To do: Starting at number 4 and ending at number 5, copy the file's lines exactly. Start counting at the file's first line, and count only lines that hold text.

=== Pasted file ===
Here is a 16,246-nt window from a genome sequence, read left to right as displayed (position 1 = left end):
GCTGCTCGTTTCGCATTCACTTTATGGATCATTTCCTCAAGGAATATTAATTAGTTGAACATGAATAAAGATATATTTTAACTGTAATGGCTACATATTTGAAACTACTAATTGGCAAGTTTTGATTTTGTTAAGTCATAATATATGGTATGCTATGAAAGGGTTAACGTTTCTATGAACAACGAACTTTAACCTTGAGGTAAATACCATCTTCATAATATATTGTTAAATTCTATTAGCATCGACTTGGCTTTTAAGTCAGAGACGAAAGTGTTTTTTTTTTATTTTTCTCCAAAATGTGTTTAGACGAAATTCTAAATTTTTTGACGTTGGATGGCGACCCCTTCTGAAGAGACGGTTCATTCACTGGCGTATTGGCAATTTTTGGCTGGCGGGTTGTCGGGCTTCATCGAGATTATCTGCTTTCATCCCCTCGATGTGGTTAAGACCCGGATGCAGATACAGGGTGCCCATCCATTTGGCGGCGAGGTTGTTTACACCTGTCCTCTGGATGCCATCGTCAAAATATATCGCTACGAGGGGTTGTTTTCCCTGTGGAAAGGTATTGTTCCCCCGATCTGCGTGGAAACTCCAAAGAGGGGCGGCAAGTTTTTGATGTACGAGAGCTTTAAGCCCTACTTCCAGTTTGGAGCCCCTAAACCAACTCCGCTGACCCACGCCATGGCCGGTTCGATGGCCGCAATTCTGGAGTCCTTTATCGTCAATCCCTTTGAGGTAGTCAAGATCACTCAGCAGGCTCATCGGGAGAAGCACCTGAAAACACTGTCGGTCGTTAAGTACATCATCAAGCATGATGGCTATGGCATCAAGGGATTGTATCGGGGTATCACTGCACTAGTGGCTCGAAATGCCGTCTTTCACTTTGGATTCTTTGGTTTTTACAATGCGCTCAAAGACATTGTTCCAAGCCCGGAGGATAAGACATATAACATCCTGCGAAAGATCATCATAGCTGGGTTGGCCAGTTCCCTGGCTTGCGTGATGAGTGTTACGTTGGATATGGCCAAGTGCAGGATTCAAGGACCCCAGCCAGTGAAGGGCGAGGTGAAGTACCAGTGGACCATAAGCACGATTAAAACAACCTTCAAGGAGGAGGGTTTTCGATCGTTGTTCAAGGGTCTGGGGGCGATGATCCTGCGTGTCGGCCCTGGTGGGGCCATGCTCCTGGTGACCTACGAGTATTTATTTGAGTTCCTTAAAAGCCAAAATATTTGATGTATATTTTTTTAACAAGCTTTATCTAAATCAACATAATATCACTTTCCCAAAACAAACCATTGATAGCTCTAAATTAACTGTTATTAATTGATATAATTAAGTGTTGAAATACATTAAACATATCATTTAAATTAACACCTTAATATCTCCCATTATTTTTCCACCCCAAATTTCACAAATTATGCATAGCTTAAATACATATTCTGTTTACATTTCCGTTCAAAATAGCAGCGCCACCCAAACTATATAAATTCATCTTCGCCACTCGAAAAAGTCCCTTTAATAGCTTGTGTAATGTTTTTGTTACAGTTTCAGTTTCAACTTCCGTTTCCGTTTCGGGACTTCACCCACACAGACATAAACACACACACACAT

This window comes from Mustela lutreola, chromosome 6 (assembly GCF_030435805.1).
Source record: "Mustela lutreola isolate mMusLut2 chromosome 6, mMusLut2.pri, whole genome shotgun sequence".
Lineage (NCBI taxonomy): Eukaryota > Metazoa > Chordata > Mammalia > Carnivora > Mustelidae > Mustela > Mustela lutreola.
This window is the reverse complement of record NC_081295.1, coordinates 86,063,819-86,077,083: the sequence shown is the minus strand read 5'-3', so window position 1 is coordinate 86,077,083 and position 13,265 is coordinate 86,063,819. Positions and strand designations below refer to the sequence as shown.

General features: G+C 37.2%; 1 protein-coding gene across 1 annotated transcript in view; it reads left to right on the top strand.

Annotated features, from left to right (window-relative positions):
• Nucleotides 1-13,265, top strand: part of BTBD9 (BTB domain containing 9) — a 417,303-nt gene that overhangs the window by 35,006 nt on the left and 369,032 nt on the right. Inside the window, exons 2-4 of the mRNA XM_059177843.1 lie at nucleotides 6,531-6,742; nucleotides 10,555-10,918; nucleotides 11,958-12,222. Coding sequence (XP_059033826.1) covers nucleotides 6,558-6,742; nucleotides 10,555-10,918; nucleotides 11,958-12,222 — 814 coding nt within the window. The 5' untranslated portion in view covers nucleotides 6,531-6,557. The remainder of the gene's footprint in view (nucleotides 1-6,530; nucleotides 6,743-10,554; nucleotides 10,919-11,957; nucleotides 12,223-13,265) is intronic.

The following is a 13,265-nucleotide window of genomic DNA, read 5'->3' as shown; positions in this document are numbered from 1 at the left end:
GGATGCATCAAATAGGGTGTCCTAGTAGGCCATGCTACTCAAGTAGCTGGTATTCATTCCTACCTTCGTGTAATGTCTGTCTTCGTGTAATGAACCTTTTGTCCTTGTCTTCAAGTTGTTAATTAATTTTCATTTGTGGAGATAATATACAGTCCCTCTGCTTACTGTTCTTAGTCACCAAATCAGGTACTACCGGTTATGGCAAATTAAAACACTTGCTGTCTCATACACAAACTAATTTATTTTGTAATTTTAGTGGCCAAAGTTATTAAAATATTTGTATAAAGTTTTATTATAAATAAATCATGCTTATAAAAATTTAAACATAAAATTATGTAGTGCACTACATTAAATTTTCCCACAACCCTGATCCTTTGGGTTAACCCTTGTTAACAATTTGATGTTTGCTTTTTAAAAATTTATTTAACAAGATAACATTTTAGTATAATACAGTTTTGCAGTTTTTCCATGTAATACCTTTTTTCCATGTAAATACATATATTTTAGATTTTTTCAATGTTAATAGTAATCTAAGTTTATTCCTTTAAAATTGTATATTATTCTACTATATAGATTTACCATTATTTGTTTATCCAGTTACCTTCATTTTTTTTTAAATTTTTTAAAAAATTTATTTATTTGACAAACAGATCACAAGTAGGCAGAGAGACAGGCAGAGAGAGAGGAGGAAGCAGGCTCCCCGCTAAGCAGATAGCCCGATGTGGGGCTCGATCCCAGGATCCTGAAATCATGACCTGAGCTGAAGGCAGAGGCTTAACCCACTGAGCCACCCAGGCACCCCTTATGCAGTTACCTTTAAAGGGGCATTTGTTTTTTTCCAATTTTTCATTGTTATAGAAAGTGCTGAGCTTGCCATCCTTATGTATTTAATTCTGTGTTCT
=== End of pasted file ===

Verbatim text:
Source record: "Mustela lutreola isolate mMusLut2 chromosome 6, mMusLut2.pri, whole genome shotgun sequence".
Lineage (NCBI taxonomy): Eukaryota > Metazoa > Chordata > Mammalia > Carnivora > Mustelidae > Mustela > Mustela lutreola.